CHAMPAIGN — He’s as positive a guy as there is on the Illinois football roster, but after a 17-3 loss to Minnesota on Saturday at Memorial Stadium, Nathan Scheelhaase was in need of someone to lift his spirits.
The black crosses drawn under his eyes fading, Illinois’ junior quarterback addressed a throng of reporters with his head lowered and his voice cracking at times. Scheelhaase shouldered the blame for Illinois’ latest defeat. His fourth-quarter fumble in which the ball was swatted from his hands as he extended for an extra yard on a quarterback sneak ended a chance to march down the field to tie the game and set the Golden Gophers up at the 19. Minnesota scored three plays later on a 12-yard touchdown run by Donnell Kirkwood (152 rushing yards, two TDs) to put the game out of reach.
It was the second lost fumble of the game for the quarterback, who threw for 175 yards and ran for 24.
“For me personally, that’s a tough one,” Scheelhaase said. “I felt like I let a lot of people down. Coaches and people will always say it doesn’t come down to one player, but I didn’t feel good about how I let us down there at the end.”
Illinois’ seventh consecutive loss was the collective effort of an offense that couldn’t make plays when it counted most. The Illini (2-8, 0-6 Big Ten) settled for a field goal in the first quarter after two failed attempts from the Minnesota 1 and didn’t cross the 50-yard line in the second half until midway through the fourth quarter.
“This is college football, come off the football, regardless of who was running, Donovonn Young or Nathan Scheelhaase, and get the ball a yard,” Illinois coach Tim Beckman said.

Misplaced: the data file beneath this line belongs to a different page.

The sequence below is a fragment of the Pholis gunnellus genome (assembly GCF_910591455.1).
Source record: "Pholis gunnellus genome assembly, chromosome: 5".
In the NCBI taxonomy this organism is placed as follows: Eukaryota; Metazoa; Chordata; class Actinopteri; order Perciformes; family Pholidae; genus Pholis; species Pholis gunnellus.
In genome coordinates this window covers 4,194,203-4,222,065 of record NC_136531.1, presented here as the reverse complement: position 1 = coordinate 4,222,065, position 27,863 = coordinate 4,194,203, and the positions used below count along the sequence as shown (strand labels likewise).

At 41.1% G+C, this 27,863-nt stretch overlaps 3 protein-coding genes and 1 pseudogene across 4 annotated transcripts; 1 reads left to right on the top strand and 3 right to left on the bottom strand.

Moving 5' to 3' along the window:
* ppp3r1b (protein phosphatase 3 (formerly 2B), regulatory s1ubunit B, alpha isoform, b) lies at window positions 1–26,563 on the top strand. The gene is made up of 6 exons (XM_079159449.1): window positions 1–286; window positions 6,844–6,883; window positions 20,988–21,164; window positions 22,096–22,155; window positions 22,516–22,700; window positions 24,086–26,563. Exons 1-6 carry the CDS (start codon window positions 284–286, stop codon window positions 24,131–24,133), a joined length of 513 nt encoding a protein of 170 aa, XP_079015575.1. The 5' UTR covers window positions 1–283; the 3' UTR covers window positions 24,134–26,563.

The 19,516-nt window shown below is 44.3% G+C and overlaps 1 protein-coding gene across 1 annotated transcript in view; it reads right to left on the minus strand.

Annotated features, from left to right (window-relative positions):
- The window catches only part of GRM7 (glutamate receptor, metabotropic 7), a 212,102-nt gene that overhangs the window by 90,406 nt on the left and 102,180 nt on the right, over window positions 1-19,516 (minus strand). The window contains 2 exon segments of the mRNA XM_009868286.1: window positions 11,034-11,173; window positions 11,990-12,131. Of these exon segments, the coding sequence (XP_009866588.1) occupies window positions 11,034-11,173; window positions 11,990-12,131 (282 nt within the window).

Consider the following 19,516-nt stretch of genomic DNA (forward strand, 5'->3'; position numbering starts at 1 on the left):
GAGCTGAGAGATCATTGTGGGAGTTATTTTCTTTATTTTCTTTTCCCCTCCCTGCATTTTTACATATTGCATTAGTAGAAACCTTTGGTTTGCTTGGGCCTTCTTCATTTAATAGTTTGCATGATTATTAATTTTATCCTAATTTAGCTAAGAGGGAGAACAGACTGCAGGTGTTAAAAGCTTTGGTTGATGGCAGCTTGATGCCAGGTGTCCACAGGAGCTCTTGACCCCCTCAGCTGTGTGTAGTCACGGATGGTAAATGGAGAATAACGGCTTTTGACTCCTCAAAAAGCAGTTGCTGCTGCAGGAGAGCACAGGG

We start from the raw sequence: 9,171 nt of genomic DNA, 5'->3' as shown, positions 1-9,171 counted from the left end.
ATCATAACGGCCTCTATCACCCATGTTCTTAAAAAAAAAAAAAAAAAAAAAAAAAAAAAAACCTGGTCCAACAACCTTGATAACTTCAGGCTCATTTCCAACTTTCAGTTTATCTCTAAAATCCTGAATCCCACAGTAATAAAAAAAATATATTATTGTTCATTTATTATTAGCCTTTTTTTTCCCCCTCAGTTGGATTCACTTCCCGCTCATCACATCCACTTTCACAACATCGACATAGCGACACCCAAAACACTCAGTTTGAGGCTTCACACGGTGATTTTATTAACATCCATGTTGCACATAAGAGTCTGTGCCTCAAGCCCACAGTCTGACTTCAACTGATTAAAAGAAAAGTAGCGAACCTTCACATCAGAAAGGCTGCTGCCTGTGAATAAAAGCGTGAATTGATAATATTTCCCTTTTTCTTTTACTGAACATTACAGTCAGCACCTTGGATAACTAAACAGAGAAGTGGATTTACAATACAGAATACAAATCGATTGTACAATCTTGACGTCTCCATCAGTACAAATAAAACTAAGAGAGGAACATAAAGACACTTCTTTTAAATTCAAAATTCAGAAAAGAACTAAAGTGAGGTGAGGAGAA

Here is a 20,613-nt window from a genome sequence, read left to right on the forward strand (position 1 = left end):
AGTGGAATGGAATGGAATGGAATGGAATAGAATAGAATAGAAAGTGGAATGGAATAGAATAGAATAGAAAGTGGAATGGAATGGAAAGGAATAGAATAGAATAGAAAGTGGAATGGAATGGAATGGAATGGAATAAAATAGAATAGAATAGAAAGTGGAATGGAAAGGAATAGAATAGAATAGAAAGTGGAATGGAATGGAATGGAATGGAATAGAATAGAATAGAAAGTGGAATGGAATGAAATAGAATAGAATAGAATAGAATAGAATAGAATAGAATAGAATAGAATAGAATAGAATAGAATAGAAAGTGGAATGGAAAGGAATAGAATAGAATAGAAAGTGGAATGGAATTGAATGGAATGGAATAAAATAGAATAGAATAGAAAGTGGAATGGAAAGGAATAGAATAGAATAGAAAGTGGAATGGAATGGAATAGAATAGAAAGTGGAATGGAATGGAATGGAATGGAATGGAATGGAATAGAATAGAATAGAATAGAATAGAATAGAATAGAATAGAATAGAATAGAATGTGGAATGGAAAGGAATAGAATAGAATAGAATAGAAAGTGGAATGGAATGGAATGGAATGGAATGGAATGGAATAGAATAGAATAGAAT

“It’s frustrating,” co-offensive coordinator Chris Beatty said after his unit managed 276 total yards. “It ain’t Nate’s fault. It isn’t any one person’s fault besides mine. I need to do better, give these guys a better plan, call better plays and put them in better situations. That’s my job and I’m not doing a good enough job of that right now.”
On the other side, Minnesota (6-4, 2-4) celebrated bowl eligibility with its fans as if Memorial Stadium was home. One can’t blame the Gophers for feeling that way. The win was their first on the road in the Big Ten since a 38-34 win at Memorial Stadium in November of 2010, ending a six-game skid. Minnesota has now won four straight against the Illini in Champaign.
“It definitely hurts, we didn’t want to be the team that they became bowl eligible against,” senior Michael Buchanan said. “Obviously, when they did, it hurt.”
Illinois’ Big Ten losing streak extended to 12 with the loss, and Saturday was the first time the Illini failed to score a touchdown in 83 home games.
“Nobody freaking wants to lose,” Beckman said. “They all hurt.”
Play of the game
Trailing 10-3 with about two and a half minutes to play facing third and 1 from his own 29, Illinois quarterback Nathan Scheelhaase is stopped on a sneak, tries to extend the ball across the line to get the first down and has it swatted away. Minnesota recovers his fumble and puts the game out of reach with a touchdown three plays later.
Numbers game: 11
The Illini had the ball 11 times Saturday and produced points — a 20-yard Nick Immekus field goal — once. Six Illinois possessions ended with punts, two ended with lost fumbles, another on downs and the final possession was in progress when the game ended.
What it means
Minnesota’s going bowling for the first time under former Southern Illinois and Northern Illinois coach Jerry Kill and the Illini again are trying to pick themselves up after another defeat to find something to motivate them for the remaining two games on the schedule.
The home finale — that at one time looked winnabel — against a Purdue team that started the Big Ten season with five straight losses. But the Boilers picked up a road win Saturday in Iowa City and will look to ruin Senior Day by picking up one of the two wins they will need to end the season to become bowl eligible.